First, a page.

Stone Represents Face of North Carolina Agriculture
Bo Stone and agriculture awards are included in the same breath many times nowadays.
Among the most recent accolades, the Robeson County Farm Bureau member and his family’s operation, P&S Farms in Rowland, received the award as the 2012 Conservation Farm Family of the Year for North Carolina from the N.C. Association of Soil and Water Conservation Districts.
“We’ve undertaken many conservation practices over the years,” Stone says. “One of the first things we did when I came back to the farm in 1996 was to implement no-till farming. Several of my friends had been implementing it in the Piedmont and kept raving about how great it was for their soil, so I thought we’d try it here in the Coastal Plain.”
Along with that practice, the farm utilizes satellite technology and cutting-edge irrigation equipment to create ways of using only half as much water as was previously needed to produce high yields of corn and soybeans.
“We all know what a precious resource water is,” Stone says.
With several honors from North Carolina Farm Bureau already on the family mantle, Stone was one of nine national finalists in the Faces of Farming & Ranching Program developed by the U.S. Farmers & Ranchers Alliance. USFRA identified nine finalists who all have the passion and desire to share more about how they grow and raise food. Consumers and other farmers and ranchers around the country were asked to vote online for their favorites to help choose who will be the winners.
USFRA says the winners will represent all farmers and ranchers and help encourage dialogues around food production questions. More importantly, according to Bob Stallman, chairman of USFRA and president of the American Farm Bureau Federation, they will help set the record straight about the way our nation is fed.
“The nine candidates selected reflect the extent of diversity in agriculture across the nation,” Stallman says. “These exceptional farmers and ranchers can bring the reality of farming and ranching to the forefront for consumers, mainstream media and influencers to develop a relationship and learn more about how food gets from the farm or ranch to their plates.”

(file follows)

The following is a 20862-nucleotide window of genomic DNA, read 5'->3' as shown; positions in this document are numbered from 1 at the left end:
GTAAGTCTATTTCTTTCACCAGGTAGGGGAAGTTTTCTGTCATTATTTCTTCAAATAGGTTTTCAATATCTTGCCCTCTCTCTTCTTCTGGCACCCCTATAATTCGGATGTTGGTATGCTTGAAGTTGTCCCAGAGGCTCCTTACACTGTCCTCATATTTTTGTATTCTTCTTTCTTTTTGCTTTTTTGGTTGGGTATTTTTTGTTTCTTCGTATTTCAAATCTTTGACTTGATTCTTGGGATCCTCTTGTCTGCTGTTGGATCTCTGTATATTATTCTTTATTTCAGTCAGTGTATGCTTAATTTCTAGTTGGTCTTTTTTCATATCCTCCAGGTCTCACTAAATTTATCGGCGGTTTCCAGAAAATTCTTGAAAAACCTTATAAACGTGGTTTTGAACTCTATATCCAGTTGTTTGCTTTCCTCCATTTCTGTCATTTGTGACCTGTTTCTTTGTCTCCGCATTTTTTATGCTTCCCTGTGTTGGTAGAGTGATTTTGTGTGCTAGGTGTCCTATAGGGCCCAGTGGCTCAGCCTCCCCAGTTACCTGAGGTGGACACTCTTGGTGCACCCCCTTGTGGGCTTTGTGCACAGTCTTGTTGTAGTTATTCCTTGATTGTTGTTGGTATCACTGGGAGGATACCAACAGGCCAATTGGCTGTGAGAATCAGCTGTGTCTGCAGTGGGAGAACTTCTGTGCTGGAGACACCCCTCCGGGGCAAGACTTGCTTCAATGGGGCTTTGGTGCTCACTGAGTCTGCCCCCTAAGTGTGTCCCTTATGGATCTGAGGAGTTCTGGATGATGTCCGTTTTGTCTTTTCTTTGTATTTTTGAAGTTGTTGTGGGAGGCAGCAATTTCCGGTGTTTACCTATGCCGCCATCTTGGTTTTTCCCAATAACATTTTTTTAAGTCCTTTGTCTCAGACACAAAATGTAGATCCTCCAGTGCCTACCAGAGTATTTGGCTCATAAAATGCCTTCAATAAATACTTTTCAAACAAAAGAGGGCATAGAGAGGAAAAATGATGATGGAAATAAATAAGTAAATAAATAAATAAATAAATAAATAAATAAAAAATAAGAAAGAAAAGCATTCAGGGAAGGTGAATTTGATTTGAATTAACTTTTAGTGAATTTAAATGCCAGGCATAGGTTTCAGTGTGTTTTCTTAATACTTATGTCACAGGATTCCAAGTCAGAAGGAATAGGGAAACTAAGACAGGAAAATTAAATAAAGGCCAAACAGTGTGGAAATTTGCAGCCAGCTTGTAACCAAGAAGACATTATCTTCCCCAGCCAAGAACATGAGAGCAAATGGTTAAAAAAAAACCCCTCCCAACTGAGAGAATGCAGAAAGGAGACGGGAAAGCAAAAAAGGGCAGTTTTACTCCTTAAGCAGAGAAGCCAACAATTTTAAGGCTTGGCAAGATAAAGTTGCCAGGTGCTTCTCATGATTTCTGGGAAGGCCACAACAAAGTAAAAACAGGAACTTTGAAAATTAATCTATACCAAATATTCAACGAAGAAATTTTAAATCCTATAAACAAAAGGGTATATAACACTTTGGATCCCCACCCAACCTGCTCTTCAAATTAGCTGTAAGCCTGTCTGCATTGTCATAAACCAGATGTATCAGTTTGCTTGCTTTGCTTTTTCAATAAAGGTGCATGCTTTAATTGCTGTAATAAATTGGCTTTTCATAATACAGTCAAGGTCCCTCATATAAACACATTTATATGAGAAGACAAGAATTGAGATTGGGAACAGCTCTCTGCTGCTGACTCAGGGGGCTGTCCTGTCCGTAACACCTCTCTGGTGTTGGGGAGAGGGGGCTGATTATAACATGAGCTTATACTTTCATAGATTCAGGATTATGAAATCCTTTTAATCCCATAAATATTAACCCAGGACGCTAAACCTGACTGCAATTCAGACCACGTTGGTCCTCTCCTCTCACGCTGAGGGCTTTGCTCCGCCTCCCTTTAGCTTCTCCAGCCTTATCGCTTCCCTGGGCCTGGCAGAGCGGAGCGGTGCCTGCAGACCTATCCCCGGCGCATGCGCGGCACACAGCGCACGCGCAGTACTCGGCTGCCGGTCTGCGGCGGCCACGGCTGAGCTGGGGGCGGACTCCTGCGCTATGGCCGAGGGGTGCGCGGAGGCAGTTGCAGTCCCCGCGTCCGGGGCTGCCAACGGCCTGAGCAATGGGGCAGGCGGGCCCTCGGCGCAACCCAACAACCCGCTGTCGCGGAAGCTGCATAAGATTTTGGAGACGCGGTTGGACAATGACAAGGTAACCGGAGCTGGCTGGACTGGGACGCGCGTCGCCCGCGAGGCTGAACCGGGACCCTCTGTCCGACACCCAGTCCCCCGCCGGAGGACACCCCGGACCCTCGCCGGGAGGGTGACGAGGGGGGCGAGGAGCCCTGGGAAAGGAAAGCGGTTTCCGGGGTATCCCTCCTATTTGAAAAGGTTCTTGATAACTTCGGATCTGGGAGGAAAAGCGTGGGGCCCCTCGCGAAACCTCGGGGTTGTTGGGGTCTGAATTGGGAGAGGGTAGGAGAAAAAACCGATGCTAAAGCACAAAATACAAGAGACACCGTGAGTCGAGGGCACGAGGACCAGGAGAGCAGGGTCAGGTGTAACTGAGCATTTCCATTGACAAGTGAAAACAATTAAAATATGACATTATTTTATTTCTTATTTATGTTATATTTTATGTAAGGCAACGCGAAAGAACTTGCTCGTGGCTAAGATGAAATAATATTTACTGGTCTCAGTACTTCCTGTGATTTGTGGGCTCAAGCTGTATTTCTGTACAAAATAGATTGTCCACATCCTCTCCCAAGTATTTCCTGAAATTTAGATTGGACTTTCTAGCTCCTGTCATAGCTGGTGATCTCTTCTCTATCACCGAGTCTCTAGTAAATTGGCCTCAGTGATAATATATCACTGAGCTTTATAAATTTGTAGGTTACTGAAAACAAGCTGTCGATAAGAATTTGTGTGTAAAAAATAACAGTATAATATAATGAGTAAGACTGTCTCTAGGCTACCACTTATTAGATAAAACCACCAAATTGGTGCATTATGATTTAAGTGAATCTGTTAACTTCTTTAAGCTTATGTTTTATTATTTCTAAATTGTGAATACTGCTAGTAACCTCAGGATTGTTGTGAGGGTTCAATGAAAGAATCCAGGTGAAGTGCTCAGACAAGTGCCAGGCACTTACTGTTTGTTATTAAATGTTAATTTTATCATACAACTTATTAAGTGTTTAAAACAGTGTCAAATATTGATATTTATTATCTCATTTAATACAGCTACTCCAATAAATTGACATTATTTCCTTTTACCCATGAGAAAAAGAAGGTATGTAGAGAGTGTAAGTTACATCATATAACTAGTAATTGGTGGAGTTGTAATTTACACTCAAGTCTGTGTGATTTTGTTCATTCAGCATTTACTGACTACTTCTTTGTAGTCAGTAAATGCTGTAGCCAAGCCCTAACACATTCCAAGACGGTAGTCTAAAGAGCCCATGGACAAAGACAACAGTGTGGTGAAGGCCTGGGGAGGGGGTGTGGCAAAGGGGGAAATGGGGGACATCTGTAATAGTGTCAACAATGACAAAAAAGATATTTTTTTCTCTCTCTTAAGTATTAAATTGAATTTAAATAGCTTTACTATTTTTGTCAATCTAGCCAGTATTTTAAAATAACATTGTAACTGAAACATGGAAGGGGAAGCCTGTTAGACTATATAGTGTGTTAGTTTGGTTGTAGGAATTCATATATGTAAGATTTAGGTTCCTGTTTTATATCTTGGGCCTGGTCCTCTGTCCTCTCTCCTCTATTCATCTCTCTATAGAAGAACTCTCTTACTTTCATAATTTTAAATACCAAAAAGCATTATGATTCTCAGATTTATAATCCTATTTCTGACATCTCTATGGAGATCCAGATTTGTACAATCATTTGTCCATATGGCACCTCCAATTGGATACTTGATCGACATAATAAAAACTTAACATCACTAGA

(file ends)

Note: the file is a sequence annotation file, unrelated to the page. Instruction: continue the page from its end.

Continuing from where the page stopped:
Stone says the main focus of his family’s farm is growing the next generation. He represents six generations of family farmers and has three children.
“I hope that our three children have the opportunity if they so desire to farm one day. If they choose to come back to this farm, I hope it’s even better than it is now. That’s not only our duty, but it’s the right thing to do,” Stone says.
Stone adds that there is a disconnection between farmers and families buying their food at a grocery store.
“Many of our consumers, they don’t know the practices that we do here on the farm. They don’t really understand what it takes to grow the food we eat. We have many consumers who don’t understand the environmental issues we do try to make better,” Stone says.
“I have more at stake than any consumer does because I have family that lives on this farm. I’m raising my children on this farm, and I’m not going to do anything that would harm them,” he adds.
Stone shared the one message he hopes is conveyed to consumers.
“We as farmers are doing all we can to make sure they have the most safe and best food supply of anywhere around. I think we’re doing that. We need to make sure consumers know we’re doing what we can to make sure we take care of what we’ve been given,” Stone says.